When I give hurricane talks to community groups or companies, I often start by saying that hurricane season is aa long as baseball season - six months. Unlike the National Pastime, hurricane season peaks in the middle like the image above. In fact, September 10 is considered the "halfway" point. So it's all downhill from here; at least we hope so.
Early on, projections counted on a developing El Niño to kick in and squelch developing storms. That's because cooler Pacific water shifts the jet stream increasing high-altitude winds in the Atlantic where tropical storms spawn. However, the El Niño pattern has been a bit slower to develop than expected. So we've already seen fourteen named storms, seven hurricane and one major (Cat 3 or higher) in the Atlantic basin.
While devastating when striking land, these giant swirls can almost captivate your attention. Here's a look at Michael as seen from a NASA satellite this past weekend, churning away in the open Atlantic:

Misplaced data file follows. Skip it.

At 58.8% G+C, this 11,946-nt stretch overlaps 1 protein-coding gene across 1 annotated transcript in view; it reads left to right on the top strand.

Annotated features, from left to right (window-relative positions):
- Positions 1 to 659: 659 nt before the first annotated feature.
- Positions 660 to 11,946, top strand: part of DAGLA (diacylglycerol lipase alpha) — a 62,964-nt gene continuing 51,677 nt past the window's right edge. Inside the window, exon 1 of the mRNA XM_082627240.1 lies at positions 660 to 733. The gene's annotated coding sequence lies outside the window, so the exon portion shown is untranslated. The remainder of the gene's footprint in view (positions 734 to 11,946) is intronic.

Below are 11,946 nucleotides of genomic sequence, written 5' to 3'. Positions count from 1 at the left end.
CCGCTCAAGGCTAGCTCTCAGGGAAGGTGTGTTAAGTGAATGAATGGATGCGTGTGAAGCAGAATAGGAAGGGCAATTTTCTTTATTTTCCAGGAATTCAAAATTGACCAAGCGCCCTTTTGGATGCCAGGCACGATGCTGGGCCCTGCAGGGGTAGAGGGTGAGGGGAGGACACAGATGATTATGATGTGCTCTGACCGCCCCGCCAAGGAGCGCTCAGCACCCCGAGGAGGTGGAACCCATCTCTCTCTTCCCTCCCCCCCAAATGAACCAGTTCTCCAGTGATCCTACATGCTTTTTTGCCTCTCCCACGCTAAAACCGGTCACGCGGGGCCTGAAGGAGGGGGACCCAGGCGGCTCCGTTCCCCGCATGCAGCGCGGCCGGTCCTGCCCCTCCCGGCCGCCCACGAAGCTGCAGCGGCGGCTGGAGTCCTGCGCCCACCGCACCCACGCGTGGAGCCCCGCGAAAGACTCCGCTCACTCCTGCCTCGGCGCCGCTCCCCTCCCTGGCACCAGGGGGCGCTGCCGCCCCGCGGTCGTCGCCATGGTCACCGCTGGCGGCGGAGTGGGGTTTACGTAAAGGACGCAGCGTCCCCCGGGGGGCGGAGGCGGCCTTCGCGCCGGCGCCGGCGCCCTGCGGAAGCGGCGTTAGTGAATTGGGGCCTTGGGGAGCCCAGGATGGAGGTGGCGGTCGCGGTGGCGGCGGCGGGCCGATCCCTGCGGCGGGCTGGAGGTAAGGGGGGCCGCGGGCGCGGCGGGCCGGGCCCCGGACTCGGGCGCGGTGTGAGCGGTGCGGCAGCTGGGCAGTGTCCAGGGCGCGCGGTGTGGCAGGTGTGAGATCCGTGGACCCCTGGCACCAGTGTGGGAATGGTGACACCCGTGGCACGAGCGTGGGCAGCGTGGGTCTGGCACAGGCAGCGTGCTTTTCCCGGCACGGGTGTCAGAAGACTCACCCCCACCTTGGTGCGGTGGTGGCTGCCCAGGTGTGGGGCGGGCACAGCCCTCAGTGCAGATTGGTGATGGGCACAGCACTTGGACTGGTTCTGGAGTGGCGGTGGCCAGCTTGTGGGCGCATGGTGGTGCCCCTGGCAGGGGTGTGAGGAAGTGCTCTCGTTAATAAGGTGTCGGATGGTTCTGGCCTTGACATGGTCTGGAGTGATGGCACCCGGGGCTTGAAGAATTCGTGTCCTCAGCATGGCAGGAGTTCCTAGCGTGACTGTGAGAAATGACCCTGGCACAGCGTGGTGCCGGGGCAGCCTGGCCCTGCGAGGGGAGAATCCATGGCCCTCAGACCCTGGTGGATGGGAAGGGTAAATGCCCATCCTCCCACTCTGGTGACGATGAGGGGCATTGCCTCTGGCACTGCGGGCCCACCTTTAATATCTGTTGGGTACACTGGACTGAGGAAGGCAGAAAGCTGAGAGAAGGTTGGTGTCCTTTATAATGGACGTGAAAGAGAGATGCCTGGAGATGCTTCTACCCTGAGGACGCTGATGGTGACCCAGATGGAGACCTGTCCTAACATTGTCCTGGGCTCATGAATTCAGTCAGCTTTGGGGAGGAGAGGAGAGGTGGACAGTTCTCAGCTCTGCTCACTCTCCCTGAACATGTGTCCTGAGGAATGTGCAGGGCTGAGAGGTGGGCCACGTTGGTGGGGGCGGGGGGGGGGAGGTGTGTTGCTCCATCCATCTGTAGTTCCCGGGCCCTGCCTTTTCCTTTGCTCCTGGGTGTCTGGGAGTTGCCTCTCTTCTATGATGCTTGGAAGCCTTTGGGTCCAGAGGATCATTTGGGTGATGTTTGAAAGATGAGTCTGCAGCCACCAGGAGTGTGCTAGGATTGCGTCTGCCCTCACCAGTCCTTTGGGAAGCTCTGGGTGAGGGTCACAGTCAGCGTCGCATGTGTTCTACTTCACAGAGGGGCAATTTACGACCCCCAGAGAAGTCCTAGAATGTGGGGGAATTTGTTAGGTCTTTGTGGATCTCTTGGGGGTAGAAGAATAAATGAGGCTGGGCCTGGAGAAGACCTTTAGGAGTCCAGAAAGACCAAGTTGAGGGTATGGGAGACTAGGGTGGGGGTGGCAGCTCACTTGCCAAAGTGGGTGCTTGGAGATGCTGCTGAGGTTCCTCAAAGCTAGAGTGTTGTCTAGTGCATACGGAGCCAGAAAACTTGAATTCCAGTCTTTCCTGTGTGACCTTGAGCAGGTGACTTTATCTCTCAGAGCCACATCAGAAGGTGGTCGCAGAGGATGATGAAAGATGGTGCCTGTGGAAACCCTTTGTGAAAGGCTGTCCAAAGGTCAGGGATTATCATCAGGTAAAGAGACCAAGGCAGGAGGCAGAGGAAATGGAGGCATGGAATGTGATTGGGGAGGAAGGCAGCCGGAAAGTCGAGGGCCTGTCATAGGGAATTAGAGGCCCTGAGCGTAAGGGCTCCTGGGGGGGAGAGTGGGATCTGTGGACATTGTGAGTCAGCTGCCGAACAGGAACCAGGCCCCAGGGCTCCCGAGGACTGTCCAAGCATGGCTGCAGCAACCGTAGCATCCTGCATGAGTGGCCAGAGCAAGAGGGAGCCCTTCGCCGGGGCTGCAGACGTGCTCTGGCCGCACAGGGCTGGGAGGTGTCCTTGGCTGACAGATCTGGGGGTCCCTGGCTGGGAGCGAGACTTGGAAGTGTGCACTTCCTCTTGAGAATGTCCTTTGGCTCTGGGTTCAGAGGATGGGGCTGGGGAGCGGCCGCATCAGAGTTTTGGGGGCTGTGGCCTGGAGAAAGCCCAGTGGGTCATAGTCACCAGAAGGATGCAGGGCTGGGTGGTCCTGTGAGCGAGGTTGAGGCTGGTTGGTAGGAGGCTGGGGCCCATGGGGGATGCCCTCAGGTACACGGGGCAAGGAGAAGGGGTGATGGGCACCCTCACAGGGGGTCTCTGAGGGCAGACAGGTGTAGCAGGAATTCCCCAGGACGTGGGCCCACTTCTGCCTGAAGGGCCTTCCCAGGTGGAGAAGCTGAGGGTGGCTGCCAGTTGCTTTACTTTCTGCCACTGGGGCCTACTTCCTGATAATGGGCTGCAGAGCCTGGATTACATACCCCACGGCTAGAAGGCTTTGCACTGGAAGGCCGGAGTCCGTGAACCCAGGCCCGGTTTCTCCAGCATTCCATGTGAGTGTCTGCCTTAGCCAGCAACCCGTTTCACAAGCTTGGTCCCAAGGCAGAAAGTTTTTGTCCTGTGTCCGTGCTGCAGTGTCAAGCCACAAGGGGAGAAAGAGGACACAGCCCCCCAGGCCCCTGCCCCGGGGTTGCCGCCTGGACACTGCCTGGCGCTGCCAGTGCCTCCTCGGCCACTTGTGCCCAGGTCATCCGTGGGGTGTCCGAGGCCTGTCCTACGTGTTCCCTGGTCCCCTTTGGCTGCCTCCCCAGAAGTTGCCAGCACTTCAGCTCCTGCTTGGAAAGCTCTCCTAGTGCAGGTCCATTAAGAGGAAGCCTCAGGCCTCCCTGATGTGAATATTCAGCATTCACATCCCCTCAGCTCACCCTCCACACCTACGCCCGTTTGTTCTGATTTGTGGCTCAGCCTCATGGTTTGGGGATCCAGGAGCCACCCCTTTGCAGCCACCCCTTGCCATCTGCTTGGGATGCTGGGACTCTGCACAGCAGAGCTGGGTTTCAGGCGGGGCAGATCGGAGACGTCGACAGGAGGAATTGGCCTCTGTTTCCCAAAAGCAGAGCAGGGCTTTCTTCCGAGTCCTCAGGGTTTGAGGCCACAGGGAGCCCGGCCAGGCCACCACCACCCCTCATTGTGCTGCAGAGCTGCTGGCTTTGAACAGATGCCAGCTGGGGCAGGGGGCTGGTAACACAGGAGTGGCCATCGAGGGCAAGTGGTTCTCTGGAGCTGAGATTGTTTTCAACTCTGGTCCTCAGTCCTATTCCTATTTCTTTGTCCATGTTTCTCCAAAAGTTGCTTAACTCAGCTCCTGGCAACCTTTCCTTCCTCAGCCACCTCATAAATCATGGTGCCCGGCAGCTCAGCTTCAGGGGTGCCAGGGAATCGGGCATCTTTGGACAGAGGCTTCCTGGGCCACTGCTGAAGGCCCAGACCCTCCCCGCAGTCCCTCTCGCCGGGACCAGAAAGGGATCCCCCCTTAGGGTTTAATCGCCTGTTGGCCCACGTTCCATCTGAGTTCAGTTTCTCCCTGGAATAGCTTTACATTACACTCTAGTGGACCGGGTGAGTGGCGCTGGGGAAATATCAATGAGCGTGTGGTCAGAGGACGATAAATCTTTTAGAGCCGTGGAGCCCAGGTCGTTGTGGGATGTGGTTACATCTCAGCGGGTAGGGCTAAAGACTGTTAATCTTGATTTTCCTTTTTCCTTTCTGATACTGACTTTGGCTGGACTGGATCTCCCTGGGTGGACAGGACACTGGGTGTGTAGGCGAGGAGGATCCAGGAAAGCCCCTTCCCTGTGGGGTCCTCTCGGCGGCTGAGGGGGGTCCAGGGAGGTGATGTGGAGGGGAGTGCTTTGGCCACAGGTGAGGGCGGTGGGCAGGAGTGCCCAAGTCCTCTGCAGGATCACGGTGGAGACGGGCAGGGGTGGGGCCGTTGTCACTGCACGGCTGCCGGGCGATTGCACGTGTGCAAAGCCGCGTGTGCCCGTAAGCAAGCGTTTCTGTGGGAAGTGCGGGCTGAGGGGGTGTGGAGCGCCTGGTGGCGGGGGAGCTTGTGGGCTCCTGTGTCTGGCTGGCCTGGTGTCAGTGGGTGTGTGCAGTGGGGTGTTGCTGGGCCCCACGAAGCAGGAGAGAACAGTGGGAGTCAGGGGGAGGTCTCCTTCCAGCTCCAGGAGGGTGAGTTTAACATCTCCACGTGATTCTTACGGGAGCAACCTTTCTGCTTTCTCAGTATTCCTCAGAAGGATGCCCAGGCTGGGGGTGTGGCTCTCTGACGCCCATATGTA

It almost appears as though there are two eyes rotating around each other. Michael continues to steam northward into shipping lanes while Leslie, which briefly brushed past Bermuda this weekend may impact Newfoundland Tuesday. Here's where they stand tonight:
And there's a new wave coming off the West Coast of Africa that has signs of developing. This may be Tropical Depression 15 or possibly even Tropical Storm Nadine soon:
So, the inevitable question is, "Will there be another storm threatening the U.S.? I'd give a qualified, "probably not" answer. I'm seeing a pattern shift in that more and more troughs are beginning to cross the country. These features tend to deflect approaching storms and if that pattern holds, it would be unlikely that any new storm would make a landfall. One caveat is that sometimes, storms develop on the tail end of fronts that stall out in the Gulf of Mexico. Such a thing happened in 2007, when surprising Hurricane Humberto formed in less that 18 hours and struck suddenly along High Island. I don't see that happening again this year, but it might be the only way we'd see another threat from the Gulf.
By the way, the latest date of a hurricane hitting Houston is Oct 16, 1989 when Category 1 Jerry moved in and the latest date of a tropical storm is Oct 17, 1938.